reliable best-seller, and love letters from parents to children are always in demand.
When’s My Birthday?
By Julie Fogliano. Illus. by
Sept. 2017. 40p. Roaring Brook/Neal Porter, $17.99
(9781626722934). PreS–Gr. 1.
In an infectious, bouncy rhythm, Fogliano
playfully captures the antsy excitement for birthdays in a pitch-perfect kid voice. In between a
refrain of “When’s my birthday?
/ Where’s my birthday? / How
many days until / my birthday?”
Fogliano’s verses cover food and
presents, who to invite, and, of
course, the all-important cake.
Robinson’s thickly painted collage illustrations feature cheery
children and friendly creatures
in birthday hats, with always happy faces enjoying the delights described in Fogliano’s lines.
Amid all the anticipation and happy planning,
the text takes a realistically worried turn when
the waiting seems so endless that the narrator
wonders whether he or she will have a birthday at all. Luckily, after a near-sleepless night,
the day finally arrives: “It’s the daytime! / Here’s
my birthday! / Happy happy! / Hee! Hee! Hee! ”
Robinson’s signature style—bold collages depicting kids and animals in blocky shapes—is
the ideal vehicle for Fogliano’s frolicsome text,
and the two together evoke a quintessentially
childlike glee, which adults will recognize
and little ones will revel in. There might be a
more perfect picture book about birthdays
out there, but you’d be hard-pressed to find it.
Where Are You, Wilbert?
By Bárður Oskarsson. Illus. by the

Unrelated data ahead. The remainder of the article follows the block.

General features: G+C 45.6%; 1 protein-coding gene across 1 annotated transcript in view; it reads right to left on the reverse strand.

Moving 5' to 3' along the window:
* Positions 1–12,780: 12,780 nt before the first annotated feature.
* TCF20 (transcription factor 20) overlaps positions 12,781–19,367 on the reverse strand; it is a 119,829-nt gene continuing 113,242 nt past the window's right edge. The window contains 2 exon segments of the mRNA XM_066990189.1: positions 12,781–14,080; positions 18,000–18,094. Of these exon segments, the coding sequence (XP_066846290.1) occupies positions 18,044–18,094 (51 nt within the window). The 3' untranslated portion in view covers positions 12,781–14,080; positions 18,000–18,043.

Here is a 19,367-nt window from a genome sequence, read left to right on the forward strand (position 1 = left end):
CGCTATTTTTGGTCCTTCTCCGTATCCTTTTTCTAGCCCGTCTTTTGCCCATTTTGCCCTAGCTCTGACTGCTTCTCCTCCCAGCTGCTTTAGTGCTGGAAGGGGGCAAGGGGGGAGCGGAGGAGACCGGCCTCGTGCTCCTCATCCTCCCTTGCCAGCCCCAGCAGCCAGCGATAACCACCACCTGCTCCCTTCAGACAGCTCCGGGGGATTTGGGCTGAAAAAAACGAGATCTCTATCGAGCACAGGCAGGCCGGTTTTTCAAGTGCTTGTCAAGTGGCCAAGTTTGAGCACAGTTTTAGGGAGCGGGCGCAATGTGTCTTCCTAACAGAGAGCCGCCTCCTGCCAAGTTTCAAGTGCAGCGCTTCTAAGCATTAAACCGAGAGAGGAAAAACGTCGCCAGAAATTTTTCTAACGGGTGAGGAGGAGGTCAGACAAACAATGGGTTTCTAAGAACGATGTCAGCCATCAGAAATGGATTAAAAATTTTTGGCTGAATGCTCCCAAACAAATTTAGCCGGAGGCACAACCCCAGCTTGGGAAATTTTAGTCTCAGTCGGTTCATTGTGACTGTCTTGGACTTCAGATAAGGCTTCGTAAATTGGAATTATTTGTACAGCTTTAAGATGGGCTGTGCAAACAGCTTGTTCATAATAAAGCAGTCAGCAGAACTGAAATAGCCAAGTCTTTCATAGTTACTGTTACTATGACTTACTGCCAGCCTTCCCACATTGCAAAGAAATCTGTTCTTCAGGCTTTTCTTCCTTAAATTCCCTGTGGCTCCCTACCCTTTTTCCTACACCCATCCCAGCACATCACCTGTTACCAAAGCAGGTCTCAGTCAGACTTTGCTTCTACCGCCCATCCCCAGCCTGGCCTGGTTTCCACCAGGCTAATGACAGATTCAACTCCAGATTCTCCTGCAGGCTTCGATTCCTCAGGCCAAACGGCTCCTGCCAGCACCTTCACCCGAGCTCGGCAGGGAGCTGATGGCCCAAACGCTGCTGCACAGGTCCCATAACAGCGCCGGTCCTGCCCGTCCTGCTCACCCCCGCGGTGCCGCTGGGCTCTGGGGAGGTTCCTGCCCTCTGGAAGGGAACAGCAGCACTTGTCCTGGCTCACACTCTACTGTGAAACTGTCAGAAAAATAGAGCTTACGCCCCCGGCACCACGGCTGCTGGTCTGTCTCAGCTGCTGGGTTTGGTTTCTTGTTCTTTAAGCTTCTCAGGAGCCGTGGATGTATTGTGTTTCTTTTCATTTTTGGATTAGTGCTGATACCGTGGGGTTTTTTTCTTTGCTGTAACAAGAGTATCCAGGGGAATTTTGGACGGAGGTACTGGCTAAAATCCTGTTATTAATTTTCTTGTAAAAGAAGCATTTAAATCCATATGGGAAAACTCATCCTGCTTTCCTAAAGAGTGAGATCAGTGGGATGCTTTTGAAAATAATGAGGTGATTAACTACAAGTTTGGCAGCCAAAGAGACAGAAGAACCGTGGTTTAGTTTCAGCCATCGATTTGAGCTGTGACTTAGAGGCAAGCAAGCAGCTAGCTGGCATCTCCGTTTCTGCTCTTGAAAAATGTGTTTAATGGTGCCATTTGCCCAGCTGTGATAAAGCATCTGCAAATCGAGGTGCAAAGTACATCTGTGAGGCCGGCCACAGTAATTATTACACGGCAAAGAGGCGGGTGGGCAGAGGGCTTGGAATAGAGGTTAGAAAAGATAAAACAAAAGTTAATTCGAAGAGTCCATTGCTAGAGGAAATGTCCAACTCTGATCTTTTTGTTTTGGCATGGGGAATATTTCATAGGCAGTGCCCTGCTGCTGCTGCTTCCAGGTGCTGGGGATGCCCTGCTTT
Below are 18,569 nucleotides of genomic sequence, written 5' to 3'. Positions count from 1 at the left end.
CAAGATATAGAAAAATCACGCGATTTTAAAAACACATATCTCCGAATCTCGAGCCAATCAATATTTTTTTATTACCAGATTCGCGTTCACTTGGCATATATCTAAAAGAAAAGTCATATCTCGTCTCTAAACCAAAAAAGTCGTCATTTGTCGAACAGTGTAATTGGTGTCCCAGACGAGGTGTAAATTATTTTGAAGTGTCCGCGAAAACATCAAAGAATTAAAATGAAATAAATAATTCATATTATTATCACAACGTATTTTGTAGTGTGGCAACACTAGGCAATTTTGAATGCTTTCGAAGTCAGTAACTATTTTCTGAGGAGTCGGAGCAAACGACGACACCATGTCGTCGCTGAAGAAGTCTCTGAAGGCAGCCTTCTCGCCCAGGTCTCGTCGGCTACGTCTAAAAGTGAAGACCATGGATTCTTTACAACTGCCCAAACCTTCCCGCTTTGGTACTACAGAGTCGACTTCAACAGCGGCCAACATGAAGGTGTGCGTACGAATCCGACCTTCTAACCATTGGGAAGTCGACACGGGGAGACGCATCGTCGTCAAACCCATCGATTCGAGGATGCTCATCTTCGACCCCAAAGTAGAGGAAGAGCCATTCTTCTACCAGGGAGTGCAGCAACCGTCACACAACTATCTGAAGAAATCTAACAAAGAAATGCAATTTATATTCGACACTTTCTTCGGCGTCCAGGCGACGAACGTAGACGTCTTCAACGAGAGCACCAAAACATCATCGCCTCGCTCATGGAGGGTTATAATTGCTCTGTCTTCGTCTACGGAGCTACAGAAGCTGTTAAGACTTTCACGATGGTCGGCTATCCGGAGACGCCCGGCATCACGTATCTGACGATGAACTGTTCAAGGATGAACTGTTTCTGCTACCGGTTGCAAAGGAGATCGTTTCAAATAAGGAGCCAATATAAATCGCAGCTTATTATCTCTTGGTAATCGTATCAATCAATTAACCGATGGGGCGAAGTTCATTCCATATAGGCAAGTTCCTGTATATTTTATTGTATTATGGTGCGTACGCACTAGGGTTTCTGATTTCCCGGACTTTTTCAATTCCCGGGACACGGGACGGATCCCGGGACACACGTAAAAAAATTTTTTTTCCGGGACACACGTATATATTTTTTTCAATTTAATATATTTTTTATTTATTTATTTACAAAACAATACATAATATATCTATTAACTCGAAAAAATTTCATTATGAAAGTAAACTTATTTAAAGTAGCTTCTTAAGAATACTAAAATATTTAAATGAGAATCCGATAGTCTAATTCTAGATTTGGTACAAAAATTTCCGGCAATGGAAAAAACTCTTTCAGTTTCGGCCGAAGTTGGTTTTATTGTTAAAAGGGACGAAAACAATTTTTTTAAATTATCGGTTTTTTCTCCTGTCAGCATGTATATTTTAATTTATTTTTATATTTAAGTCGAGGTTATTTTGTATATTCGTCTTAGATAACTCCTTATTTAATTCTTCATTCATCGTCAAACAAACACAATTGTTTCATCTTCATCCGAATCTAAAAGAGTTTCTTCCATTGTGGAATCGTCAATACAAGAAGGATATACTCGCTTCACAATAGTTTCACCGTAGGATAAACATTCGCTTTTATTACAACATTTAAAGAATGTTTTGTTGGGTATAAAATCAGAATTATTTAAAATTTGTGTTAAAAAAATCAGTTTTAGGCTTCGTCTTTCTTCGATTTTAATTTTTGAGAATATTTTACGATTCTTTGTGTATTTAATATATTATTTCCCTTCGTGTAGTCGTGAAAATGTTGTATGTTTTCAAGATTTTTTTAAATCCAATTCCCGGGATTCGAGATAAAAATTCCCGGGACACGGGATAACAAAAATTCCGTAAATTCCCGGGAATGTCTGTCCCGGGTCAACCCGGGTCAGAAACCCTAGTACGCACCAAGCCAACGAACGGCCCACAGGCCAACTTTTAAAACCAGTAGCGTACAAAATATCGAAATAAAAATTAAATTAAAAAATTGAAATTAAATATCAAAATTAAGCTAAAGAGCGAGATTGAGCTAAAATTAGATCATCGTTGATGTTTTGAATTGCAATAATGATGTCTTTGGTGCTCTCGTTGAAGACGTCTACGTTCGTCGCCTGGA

author. Tr. by Marita Thomsen.
Oct. 2017. 36p. Owlkids, $16.95 (9781771473019). Gr. 1–3.
Lighter—not to mention less unsettling—
than The Flat Rabbit (2014), this new outing
from the Faroese Oskarsson playfully explores
the relationship between perception and expectations. During a game of hide-and-seek,
conducted in a setting that consists solely of a
flat horizon line and a few isolated trees and
shrubs, a rat invites a crocodile—hilariously
depicted with oddly mismatched eyes and
dentifrice sprouting sideways like a serrated
fringe—to look for Wilbert. What does he look
like? “Well,” says the tiny rat, “he looks a lot
like me, only a bit taller.” This turns out to be
true, in a sense, as the elusive quarry proves to
be larger than the biggest tree in sight. But even
after Wilbert lumbers out of “hiding” to tower
directly in front of her, the crocodile’s attention
is fixed so low that, then and in later rounds of
the game, she never spots him. Minimalist art
and narrative notwithstanding, this is a funny
and thought-provoking cousin to the blind
men and the elephant parable. —John Peters